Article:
Two hours before the No. 14 Wisconsin Badgers kicked off their first game of the season at home against the Illinois Fighting Illini, State Street seemed emptier than it’s been on a gameday since Wisconsin’s run of perennial losses in the 1980s.
Groups of four or five students sporting Cardinal red walked up and down State Street — some stopping to check into bars like Monday’s or Chasers they had reserved spots in — but most just seemed to be making their ways to television screens before kickoff.
“[Madison] is kind of a bummer right now,” UW-Madison sophomore Jack Weber said. “Last year, you would walk into the city on a Friday and feel the energy for a Saturday game. Now, there’s no electricity in the air at all.”
The COVID-19 pandemic has upended “normal” life completely in 2020, with even college football being pulled into its orbit.
Gamedays in Madison almost didn’t take place at all this year. The conference announced the decision to postpone all games indefinitely due to the pandemic, citing worries for the athletes’ long-term health. Those plans changed about a month ago, when the Big Ten backtracked and announced that football would be returning for the 2020 season.
But, while football was returning to Madison, so was COVID-19.
The state of Wisconsin has seen dramatic spikes in its number of coronavirus cases, as well as hospitalizations and deaths, since the beginning of September. Gov. Tony Evers has made efforts to flatten the curve in the state with a mask mandate and indoor capacity limits; however, lawsuits brought by state Republicans have seriously hindered his ability to act.
The spike in cases forced UW-Madison to limit attendance to Friday’s game even further, barring not only UW students and faculty, but even the families of players from watching the game in-person. Only essential personnel were admitted into Camp Randall Stadium, including teams, health professionals and a limited number of journalists.
While family members were told they couldn’t enter Camp Randall, restrictions for gatherings outside the stadium continued to pile up as well.
Public Health Madison and Dane County (PHMDC) recently issued an emergency order that requires social distancing and mask-wearing, as well as limits indoor gatherings to 10 people or fewer and outdoor gatherings to 25 or fewer. The Madison Police Department also issued a statement warning anyone caught in violation of the emergency order could face a $376 fine, while businesses that do not comply could face fines up to $1,000 per-violation.
All that added up to a less-than electric gameday atmosphere.
“[Friday] felt like it could have been any other school day,” Weber said. “There was nothing to do.”
Gameday’s “New Normal”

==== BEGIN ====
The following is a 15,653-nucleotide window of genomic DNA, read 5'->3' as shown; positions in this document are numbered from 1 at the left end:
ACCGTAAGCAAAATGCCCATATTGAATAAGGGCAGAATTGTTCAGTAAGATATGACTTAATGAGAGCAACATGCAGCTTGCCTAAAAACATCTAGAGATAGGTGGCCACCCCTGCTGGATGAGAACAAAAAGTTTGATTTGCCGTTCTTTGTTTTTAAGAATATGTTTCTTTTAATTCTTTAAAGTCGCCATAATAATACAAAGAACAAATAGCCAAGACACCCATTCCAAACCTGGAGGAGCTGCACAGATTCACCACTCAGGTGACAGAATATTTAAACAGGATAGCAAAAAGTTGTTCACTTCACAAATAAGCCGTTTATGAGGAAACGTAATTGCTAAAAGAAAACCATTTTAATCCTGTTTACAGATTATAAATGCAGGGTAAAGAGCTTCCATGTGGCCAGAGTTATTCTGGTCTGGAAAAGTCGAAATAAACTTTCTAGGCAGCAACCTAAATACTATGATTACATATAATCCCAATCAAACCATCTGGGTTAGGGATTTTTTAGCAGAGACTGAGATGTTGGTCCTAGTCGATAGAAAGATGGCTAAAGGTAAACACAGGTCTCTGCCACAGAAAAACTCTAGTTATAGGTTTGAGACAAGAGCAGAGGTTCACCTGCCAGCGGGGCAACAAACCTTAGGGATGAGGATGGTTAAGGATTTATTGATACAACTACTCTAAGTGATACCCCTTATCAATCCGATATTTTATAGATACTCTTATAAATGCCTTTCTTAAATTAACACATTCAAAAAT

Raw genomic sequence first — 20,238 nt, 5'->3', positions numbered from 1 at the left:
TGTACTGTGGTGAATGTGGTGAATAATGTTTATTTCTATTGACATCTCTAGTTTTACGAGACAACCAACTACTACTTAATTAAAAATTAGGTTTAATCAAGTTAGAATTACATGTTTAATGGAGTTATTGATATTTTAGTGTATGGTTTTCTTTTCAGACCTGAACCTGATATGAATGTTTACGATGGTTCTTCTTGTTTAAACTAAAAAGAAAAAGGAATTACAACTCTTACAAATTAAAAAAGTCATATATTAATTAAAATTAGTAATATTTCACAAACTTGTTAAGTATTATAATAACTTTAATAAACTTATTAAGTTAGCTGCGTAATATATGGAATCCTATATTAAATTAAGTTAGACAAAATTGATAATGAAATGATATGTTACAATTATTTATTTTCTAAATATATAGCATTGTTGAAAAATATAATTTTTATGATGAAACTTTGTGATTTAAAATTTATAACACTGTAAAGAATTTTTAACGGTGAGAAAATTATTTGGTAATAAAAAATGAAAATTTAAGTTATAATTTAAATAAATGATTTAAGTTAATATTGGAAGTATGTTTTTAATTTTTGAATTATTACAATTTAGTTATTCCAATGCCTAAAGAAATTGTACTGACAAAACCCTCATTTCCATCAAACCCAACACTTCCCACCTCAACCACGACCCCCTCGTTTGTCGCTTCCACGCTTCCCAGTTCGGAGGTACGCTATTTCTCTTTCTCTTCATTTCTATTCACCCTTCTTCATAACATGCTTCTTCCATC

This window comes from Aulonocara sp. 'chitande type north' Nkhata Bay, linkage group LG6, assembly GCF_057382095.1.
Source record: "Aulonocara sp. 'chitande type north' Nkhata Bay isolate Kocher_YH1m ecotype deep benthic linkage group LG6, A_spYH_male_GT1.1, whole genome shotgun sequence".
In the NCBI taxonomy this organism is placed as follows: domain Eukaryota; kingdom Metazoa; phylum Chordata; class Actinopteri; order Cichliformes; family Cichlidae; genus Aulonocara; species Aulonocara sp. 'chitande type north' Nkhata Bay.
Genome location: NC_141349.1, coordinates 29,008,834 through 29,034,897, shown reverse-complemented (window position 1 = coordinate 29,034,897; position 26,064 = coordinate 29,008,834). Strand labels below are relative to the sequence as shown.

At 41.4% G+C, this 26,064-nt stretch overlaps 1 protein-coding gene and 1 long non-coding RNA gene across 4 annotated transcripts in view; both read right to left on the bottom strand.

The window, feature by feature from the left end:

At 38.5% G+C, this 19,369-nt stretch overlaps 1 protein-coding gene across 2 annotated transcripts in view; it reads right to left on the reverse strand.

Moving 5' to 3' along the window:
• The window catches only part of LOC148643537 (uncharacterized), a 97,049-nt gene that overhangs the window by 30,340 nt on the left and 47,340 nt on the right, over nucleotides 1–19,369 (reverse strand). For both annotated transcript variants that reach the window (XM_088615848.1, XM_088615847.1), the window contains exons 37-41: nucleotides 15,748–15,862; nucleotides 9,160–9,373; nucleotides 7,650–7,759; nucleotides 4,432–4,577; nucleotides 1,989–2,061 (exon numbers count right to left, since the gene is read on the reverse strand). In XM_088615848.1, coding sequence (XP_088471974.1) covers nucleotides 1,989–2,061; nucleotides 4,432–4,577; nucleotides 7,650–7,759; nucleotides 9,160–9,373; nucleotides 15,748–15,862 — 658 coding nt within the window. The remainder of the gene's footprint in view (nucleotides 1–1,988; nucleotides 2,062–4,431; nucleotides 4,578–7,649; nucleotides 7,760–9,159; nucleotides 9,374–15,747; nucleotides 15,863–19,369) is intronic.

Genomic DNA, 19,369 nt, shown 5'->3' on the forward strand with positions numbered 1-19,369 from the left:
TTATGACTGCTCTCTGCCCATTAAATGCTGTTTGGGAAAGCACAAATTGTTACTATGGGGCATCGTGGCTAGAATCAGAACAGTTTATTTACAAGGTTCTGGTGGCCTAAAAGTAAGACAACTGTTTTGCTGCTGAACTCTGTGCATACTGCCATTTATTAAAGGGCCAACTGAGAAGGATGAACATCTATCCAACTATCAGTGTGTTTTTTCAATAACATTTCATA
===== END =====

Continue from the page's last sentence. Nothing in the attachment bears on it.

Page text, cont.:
Traditional gamedays used to be an all-day, all-night party in Madison, Wis. — tailgates blared all over the city and bars were packed tight with Badger fans.
“Even if you don’t like football, you like gameday,” UW-Madison sophomore John Wolf said. “You feel connected to the other 80,000 people in the stadium with you, it’s an awesome feeling.”
However, that scene looks a lot different during a pandemic.
Every downtown bar has been affected by public health orders trying to limit the spread of COVID-19. Plaza Tavern, a local bar loved by UW-Madison students and alumni alike, recently raised over $70,000 on GoFundMe to fend off an impending closure. Some bars appeared to be shuttered completely just hours before kickoff, perhaps in order to avoid being cited for going against public health orders.
According to News 3 reporter Adam Duxter, Sconnie Bar sold 40 seat reservations prior to the game Friday evening. Each table sold for $80 and a seat at the bar was worth $25.
“Normally on gameday mornings I get up and blast music throughout my apartment to wake my roommates up,” UW-Madison senior Lilly Zoller said. “There’s been no music played today.”
Many students decided to watch the game from their homes because of the heavy restrictions on public places, opting instead for the comfort that comes with the safety of their own apartments and houses.
“I’ll just watch the game with my roommates and our two closest friends, we won't go out at all,” Zoller said. “I don’t trust a lot of people on campus.”
Wisconsin ended up crushing Illinois 45-7 in the game Friday night, as redshirt freshman phenom quarterback Graham Mertz set the Badger record for single game completion percentage and single game passing touchdowns in his first ever start.
However, Mertz tested positive for COVID-19 on Sunday after the win, underscoring the situation in Wisconsin. He could face up to 21 days away from the team if his diagnosis is confirmed by a second positive test.